Jamila Woods ‎– Heavn - 2016 Hip Hop Soul R + B Black Vinyl LP

In stock

Jamila Woods ‎– Heavn

Jagjaguwar ‎– JAG312, Closed Sessions ‎– JAG312
Vinyl, LP, Album
05 Oct 2017
Hip Hop, Funk / Soul
Contemporary R&B


A1 Bubbles

A2 Vry Blk
Featuring – Noname

A3 Popsicle

A4 Lonely
Featuring – Lorine Chia

A5 Heavn

A6 Eve

A7 In My Name

A8 Assata's Daughters

A9 Blk Girl Soldier

Featuring – Chance The Rapper

A11 Still



B1 Emerald Street
Featuring – Saba

B2 Lately

B3 Always Loving

B4 Breadcrumbs
Featuring – Nico Segal

B5 Stellar

B6 Good Morning

B7 Holy

B8 Way Up

B9 Holy (Reprise)



(Pitchfork) " On “Blk Girl Soldier,” Woods champions freedom fighters, feminists, and writers as being “déjà vu of Tubman,” noting that even a young black girl “scares the government.” There are piercing claims and lamentations—“We go missing by the hundreds;” “They want us in kitchen/Kill our sons with lynchings/We get loud about it/Oh, now we’re the bitches;” “Look at what they did to my sister/Last century, last week/They make her hate her own skin, treat her like a sin”—all presented without rancor or rage. The most defiant thing about the song is Woods’ defiance of the baser emotions during such audacious level-headed truth-speaking. The theme is one of defense in the face of oppression, not vengeance. It’s a “Black Lives Matter (Too)” treatise, not an “(Only) Black Lives Matter” one.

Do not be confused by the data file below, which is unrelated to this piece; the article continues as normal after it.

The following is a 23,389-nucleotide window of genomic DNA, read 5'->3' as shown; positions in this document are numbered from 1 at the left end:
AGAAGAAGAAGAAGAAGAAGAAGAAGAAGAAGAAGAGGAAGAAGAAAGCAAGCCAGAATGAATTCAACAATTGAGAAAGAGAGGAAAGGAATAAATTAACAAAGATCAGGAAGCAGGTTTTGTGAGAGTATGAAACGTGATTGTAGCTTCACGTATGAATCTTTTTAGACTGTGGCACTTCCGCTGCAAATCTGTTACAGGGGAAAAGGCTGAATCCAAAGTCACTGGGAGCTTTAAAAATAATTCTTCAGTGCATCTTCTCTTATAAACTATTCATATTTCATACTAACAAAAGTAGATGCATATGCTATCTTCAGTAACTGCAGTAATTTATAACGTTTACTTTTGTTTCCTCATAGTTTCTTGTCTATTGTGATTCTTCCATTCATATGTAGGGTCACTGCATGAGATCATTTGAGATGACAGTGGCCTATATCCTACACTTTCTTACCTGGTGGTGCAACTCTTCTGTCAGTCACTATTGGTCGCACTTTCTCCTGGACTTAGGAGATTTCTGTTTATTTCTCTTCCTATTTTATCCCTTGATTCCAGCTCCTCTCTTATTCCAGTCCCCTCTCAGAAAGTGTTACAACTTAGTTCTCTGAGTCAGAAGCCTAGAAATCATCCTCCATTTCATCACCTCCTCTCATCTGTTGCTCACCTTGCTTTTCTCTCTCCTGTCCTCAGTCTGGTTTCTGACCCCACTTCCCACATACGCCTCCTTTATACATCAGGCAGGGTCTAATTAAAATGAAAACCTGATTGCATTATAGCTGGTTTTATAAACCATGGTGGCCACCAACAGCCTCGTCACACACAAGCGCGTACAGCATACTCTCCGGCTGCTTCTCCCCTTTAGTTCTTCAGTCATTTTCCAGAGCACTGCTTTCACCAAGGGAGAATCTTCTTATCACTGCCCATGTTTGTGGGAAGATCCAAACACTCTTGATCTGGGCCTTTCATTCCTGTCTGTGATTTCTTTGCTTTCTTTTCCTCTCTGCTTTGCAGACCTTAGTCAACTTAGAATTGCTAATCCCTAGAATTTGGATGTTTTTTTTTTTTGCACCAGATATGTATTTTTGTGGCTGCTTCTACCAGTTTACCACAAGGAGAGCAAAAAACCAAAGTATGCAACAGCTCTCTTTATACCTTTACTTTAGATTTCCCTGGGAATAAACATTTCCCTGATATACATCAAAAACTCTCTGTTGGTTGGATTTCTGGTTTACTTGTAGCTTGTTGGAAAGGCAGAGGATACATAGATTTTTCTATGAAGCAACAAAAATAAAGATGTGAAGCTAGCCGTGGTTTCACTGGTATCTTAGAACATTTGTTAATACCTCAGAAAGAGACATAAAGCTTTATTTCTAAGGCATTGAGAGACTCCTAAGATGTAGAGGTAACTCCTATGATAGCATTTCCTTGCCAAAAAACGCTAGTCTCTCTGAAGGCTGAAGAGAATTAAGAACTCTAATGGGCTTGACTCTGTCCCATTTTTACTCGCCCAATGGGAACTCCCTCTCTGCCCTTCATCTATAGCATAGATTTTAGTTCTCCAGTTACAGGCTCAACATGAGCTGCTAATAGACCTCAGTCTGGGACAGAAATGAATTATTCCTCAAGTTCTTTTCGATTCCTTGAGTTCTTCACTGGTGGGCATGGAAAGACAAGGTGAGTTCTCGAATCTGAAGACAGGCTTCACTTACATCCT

The messages are made easier by Wood’s phrasing and voice—she’s light on the heavy points, her vocals sweet even when delivering bitter truths. She presents herself as an introvert who’d wistfully “rather spend my days alone on my pillow” as opposed to someone railing against the injustice of the world. On “LSD” she’s dedicated to her hometown in the face of inequity and coldness: “I will never leave you,” she sings. “I’m everything you made me/Even when you break me down.” Chance the Rapper’s characteristically dense verse—with shots at Spike Lee, observations of violence, and notes of gentrification— accounted for, it’s all of the sentiments of Kanye West’s “Homecoming,” but with less bombast and self-mythology.

Even when she’s singing about the personal and seemingly romantic, Wood’s experience still seems to presented through the filter of her place in larger society. On “Lonely Lonely” she may be talking to a potential lover when she sings, “Don’t take from me my quiet/Don’t take from me my tears/Don’t take from me me trials/Don’t take from me my fears”—but she embodies her full self as a woman in a world that wants its women to remain silent and its Blacks complacent as to never address the realities of patriarchy and white supremacy. On the title track, she’s ready to for undying love, but links it her ancestors lost to the Middle Passage: “They’re dancing in the deepest ocean/See? Not even death could stop them.”

Filled with personal memories, affirmations of self, and gazes of society’s racial strife, HEAVN is a singular mix of clear-eyed optimism and Black girl magic. On the opener, “Bubbles,” Woods sings of shyness, hesitation, and self-care, noting “how many different oils we know/to turn our skins from brown to gold”—making it metaphor about both beauty and protection. This rumination on isolation, journey, and transformation—which pops up throughout the album—comes full circle on the closer, “Way Up” where she sings, “I’m an alien from inner space” as a declaration that simultaneously reads as individual and universal. “Just ’cause I’m born here/Don't mean I’m from here,” she asserts because she knows that HEAVN is about a climate in which she doesn’t belong. It’s a climate in which none of us belong, but it’s also the only one that could produce an album filled with this particular tenor of hope in the face of despair."

More Information
Condition New
Format LP
Label Jagjaguwar
Color Black